Rick Santorum speaking at a rally in Phoenix, Arizona. (Photo: Gage Skidmore / Flickr)
Judging by the applause lines at GOP campaign stops and debates this winter, a significant segment of the Republican electorate understands public education not as a crucial civic institution, nor as a potential path from poverty to the middle class, nor even as a means of individual betterment. Instead, this coalition of religious conservatives and extreme tax-cutters prefers to vilify public schools—and actually, pretty much any traditional educational institution, including liberal arts colleges—as potential corruptors of the nation’s youth; as unwanted interlocutors in that most sacred relationship: the one between a child and her parent.
It is a curious thing, because with some 90 percent of American children enrolled in public schools, there must be significant overlap between the consumers of public education and the approximately one-third of Americans who describe themselves as Tea Party–type conservatives. Never mind: It is clear that in the American political economy, there is nothing unusual about a voter hating and resenting a government program even while relying heavily upon it.
Rick Santorum’s presidential bid looks increasingly quixotic as we head toward Super Tuesday. He clearly represents only a minority of the Republican base. But what his surge made clear is that there was appeal in appointing a sort of national standard-bearer for the culture war against mainstream education, perhaps because anti-government voters could look up to Santorum, a homeschooling father of seven, as a man who actually lives their values. Disdain for schools has been everywhere in Santorum’s rhetoric, from his ad nauseam boasting about his own family’s homeschooling; to his assertion that government-run public schools are "anachronistic;" to his complaints about comprehensive sex education; to his counterfactual claim that President Obama is “a snob” who opposes vocational training and wants all Americans to be “indoctrinated” by liberal college professors.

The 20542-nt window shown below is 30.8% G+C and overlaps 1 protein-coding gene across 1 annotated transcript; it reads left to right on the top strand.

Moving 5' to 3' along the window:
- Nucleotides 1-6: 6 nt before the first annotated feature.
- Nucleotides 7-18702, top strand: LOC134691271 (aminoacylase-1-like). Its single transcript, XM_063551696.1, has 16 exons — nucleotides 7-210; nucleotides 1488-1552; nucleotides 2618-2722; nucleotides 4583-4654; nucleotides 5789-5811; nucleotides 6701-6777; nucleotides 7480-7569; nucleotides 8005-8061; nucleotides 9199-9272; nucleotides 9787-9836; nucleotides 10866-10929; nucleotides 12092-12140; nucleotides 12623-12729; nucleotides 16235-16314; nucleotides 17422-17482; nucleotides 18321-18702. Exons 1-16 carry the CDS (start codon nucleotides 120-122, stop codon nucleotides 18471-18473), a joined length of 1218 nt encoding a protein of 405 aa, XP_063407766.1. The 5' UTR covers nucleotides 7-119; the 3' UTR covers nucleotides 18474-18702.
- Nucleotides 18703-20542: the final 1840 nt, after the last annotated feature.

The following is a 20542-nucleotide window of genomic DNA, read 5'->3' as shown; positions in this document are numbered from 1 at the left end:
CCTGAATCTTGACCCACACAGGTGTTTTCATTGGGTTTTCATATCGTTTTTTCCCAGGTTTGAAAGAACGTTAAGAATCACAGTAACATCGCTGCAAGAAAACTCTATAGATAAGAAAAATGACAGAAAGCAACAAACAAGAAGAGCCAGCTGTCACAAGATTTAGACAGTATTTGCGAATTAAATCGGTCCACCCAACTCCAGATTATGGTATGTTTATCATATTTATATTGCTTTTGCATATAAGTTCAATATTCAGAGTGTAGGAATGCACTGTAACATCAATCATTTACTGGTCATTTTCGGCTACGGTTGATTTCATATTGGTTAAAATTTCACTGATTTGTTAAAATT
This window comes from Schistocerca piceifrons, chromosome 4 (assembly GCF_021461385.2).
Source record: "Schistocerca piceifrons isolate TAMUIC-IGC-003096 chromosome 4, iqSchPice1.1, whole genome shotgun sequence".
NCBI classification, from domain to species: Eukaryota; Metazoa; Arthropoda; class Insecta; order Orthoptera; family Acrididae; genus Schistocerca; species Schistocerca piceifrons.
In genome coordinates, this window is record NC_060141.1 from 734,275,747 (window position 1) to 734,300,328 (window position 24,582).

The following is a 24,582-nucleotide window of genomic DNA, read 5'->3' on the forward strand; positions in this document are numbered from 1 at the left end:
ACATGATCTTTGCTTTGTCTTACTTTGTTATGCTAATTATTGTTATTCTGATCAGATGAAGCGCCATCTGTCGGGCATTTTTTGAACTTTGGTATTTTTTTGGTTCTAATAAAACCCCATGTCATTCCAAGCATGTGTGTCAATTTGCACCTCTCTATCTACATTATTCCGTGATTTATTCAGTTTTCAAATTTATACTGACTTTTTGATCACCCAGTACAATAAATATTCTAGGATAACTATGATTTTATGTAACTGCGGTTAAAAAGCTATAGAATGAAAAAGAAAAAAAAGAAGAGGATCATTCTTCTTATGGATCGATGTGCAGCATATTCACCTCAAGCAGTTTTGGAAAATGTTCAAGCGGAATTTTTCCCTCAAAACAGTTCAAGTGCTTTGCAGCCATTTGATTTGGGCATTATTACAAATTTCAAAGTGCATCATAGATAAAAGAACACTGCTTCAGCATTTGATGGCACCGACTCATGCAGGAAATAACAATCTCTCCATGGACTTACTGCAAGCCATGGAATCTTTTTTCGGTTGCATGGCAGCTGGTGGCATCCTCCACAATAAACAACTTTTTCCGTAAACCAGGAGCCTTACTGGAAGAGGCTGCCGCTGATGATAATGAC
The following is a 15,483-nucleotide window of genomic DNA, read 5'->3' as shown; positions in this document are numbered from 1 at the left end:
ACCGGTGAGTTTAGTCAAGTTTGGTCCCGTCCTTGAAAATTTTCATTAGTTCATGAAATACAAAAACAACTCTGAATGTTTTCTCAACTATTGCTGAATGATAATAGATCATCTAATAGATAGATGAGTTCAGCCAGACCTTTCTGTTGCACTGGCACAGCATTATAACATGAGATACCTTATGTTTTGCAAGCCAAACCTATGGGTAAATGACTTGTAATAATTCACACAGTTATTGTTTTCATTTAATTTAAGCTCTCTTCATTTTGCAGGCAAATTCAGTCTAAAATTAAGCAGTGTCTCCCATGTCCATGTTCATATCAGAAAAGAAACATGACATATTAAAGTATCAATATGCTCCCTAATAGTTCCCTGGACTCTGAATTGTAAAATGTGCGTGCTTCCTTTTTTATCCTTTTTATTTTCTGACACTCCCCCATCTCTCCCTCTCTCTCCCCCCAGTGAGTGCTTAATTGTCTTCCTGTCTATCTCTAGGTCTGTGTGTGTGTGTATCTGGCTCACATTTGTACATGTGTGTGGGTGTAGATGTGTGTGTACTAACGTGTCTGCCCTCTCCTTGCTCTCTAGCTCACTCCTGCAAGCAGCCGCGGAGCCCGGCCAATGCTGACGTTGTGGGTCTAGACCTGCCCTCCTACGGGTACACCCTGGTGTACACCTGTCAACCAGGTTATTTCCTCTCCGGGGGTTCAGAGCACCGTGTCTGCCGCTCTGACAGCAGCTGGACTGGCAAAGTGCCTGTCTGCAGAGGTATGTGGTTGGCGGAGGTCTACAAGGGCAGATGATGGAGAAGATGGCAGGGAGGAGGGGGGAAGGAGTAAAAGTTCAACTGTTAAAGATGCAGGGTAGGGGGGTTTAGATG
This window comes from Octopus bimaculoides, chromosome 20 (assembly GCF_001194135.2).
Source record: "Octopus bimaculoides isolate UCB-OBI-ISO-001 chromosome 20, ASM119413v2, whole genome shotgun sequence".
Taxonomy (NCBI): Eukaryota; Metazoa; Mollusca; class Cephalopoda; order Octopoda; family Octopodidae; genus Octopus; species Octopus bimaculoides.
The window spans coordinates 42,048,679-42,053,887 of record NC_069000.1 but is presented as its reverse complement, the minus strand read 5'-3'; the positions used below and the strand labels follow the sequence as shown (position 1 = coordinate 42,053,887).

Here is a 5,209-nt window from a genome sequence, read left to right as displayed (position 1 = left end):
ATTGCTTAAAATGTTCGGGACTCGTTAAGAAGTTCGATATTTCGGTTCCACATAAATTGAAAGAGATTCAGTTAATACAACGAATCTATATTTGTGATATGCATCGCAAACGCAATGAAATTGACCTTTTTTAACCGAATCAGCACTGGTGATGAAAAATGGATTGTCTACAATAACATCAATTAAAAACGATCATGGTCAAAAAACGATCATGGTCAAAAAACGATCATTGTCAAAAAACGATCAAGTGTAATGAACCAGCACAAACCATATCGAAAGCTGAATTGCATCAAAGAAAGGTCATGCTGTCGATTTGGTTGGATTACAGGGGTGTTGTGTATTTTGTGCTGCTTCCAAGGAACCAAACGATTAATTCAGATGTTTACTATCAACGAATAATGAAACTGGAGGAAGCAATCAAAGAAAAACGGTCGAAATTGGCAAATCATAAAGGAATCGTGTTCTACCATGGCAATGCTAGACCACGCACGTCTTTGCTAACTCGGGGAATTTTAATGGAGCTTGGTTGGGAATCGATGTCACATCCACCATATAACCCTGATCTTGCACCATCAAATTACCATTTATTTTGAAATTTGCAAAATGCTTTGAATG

In his now-infamous February 24 anti-college rant, Santorum likened parents to God, and children to unformed souls in some idyllic Eden—souls who must be prevented from biting the apple of wicked, corrupting knowledge. “I understand why [President Obama] wants you to go to college,” Santorum said. “He wants to remake you in his image. I want to create jobs so people can remake their children into their image, not his.”
In order for parents to have unfettered access to their children’s minds, government must get out of the way. During the February 22 GOP debate in Arizona, Santorum advocated shutting down not only the federal Department of Education but perhaps state departments of education too. “I think the state governments should start to get out of the education business,” he said, “and put it back to the…local [level] and into the community.”
At the same debate, Ron Paul declared, “Once the government takes over the schools, especially at the federal level, then there’s no right position, and you have to argue which prayer, are you allowed to pray?” Newt Gingrich has praised President Obama’s support for charter schools, and once toured the country alongside Mike Bloomberg and Al Sharpton to advocate for national school reform. But in Arizona he promised to “dramatically shrink the federal Department of Education down to doing nothing but research, return all the power…back to the states.”
Mitt Romney alone defended No Child Left Behind, and the idea of federal school improvement efforts more broadly.
Twelve years ago, George W. Bush and John McCain both ran for president as aggressive, accountability-driven school reformers. McCain revised the act in 2008. So it is worth considering what has changed politically to leave Romney out in the cold on these issues among the serious GOP contenders, and pausing to remember just how reactionary the other candidates’ proposals were.
Prior to the civil rights movement, the federal government indeed did very little to provide oversight of American schools, just as Santorum et al. propose today. The ethos of local control dates back to the colonial era, when schools were run by villages, churches and ad-hoc neighborhood organizations. The rise of the Common Schools movement in the 1830s guaranteed most children an elementary education and led to the opening of thousands of new schools, but did little to regulate them.
The problem with localism was that it left millions of poor, non-white and special-needs children drastically underserved and undereducated. As late as the mid-1970s, for example, only one in every five disabled kids was enrolled in public school. So the federal government stepped in with new regulations and funding intended to flow directly from Washington to the neediest children. There were three policy landmarks: The Supreme Court’s 1954 decision in Brown v. Board of Education, which outlawed de jure school segregation; the Elementary and Secondary Education Act (ESEA) of 1965, which provided hundreds of millions of dollars in new funding for the education of poor children; and the Individuals with Disabilities Education Act (IDEA) of 1975, which established a federal funding stream for special education.